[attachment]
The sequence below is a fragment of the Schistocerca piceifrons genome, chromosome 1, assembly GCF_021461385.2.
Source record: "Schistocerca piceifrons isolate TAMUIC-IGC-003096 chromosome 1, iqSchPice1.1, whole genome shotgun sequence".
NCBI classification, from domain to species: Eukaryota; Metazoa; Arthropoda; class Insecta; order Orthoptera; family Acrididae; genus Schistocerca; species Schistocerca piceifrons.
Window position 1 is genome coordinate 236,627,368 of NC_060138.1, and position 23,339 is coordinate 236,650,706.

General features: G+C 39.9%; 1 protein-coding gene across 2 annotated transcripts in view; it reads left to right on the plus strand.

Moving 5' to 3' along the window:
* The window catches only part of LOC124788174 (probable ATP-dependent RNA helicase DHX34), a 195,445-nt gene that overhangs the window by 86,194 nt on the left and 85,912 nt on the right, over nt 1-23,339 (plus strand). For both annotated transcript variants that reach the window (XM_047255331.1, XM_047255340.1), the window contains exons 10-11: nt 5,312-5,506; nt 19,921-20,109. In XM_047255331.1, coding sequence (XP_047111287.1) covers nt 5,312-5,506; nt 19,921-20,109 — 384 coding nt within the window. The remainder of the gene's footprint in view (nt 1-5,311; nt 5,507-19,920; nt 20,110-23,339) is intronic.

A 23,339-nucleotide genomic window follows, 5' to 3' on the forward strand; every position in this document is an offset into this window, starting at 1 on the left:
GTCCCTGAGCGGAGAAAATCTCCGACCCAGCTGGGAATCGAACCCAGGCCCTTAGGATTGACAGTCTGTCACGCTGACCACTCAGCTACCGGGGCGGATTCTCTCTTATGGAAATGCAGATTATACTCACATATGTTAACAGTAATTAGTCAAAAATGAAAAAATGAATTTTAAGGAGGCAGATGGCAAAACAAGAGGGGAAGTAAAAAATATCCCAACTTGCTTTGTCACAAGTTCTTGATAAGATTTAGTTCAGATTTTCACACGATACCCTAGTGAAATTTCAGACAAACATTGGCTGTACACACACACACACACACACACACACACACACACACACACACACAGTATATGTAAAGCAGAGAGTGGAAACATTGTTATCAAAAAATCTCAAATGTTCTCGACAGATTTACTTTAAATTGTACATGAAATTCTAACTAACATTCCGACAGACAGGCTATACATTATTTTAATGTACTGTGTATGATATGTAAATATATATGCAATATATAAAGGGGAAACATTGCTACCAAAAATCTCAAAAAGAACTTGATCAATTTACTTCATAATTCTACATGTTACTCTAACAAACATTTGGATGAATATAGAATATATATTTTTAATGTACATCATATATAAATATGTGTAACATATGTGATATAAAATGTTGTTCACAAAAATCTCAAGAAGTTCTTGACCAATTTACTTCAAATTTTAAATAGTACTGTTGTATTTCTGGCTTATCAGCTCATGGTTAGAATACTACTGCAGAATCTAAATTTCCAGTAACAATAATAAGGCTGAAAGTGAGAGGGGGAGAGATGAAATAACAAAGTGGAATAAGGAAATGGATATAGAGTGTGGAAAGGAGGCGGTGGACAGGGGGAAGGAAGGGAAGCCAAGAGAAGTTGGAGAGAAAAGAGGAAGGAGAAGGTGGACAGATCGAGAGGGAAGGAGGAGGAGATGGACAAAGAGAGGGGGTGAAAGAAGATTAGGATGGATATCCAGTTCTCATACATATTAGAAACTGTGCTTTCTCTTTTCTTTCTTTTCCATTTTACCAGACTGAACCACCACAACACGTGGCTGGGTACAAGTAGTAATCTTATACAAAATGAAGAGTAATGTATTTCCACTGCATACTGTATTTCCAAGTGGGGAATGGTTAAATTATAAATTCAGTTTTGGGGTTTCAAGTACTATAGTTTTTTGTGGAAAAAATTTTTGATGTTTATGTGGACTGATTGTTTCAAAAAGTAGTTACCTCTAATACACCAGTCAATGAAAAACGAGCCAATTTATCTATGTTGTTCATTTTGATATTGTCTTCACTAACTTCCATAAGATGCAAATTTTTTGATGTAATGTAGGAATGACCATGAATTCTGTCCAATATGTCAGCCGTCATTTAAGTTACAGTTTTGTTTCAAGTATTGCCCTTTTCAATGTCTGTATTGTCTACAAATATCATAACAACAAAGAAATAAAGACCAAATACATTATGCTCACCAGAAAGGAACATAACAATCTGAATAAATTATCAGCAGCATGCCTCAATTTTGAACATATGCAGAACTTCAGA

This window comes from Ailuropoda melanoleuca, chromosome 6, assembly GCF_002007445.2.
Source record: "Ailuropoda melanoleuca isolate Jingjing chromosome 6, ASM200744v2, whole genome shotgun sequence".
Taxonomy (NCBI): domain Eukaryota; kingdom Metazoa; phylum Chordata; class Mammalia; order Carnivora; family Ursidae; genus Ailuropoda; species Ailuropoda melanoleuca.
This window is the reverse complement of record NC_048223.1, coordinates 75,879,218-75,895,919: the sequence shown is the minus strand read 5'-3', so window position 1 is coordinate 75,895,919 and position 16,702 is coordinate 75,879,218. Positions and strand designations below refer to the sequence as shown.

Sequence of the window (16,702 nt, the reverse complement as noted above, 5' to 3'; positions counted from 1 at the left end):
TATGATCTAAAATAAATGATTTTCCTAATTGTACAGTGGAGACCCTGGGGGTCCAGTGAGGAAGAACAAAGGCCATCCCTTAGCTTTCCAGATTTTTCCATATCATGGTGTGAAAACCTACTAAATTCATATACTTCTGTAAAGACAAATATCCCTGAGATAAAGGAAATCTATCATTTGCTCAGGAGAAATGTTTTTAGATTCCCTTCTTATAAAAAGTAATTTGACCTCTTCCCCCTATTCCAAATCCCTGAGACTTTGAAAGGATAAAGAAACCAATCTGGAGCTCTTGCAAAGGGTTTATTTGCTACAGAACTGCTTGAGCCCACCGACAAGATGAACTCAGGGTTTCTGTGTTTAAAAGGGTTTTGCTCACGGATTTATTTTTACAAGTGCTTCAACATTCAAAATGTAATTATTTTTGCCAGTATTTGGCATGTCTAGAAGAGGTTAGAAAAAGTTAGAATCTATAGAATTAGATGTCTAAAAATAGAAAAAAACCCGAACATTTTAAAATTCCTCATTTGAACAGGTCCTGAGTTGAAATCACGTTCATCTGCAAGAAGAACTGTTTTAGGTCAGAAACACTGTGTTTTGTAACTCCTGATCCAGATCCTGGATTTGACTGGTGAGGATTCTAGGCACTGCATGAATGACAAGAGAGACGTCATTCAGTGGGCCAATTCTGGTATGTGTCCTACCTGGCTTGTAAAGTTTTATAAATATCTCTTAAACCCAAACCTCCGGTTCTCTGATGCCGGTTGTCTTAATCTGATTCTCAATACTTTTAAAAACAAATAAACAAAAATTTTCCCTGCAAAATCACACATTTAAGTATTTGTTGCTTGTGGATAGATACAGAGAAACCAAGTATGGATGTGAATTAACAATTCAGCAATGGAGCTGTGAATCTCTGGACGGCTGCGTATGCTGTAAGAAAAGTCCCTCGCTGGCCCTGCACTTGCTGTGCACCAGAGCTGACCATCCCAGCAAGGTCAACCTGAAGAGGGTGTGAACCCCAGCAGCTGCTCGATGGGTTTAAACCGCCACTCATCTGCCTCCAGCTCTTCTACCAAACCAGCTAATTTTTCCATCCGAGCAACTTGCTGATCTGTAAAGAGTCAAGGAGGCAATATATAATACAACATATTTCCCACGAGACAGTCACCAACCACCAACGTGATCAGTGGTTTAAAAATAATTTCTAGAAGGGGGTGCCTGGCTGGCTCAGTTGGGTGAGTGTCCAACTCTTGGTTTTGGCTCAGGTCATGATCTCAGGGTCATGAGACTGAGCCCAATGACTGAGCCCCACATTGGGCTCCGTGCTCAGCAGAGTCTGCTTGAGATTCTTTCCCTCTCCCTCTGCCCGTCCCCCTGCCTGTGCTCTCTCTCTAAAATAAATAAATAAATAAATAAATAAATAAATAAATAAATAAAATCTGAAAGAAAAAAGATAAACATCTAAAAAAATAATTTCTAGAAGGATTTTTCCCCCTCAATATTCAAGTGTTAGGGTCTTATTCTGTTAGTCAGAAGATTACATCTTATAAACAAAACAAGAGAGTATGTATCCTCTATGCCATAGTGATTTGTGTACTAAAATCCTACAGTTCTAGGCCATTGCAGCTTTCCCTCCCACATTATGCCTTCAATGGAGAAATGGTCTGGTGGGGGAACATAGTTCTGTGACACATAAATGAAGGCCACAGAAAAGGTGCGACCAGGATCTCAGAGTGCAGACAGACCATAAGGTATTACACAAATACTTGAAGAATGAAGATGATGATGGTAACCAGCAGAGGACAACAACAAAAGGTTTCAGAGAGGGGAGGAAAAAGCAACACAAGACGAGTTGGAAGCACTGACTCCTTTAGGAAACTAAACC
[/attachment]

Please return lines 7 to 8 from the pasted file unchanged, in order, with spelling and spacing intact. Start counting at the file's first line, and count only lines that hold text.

* The window catches only part of LOC124788174 (probable ATP-dependent RNA helicase DHX34), a 195,445-nt gene that overhangs the window by 86,194 nt on the left and 85,912 nt on the right, over nt 1-23,339 (plus strand). For both annotated transcript variants that reach the window (XM_047255331.1, XM_047255340.1), the window contains exons 10-11: nt 5,312-5,506; nt 19,921-20,109. In XM_047255331.1, coding sequence (XP_047111287.1) covers nt 5,312-5,506; nt 19,921-20,109 — 384 coding nt within the window. The remainder of the gene's footprint in view (nt 1-5,311; nt 5,507-19,920; nt 20,110-23,339) is intronic.

A 23,339-nucleotide genomic window follows, 5' to 3' on the forward strand; every position in this document is an offset into this window, starting at 1 on the left: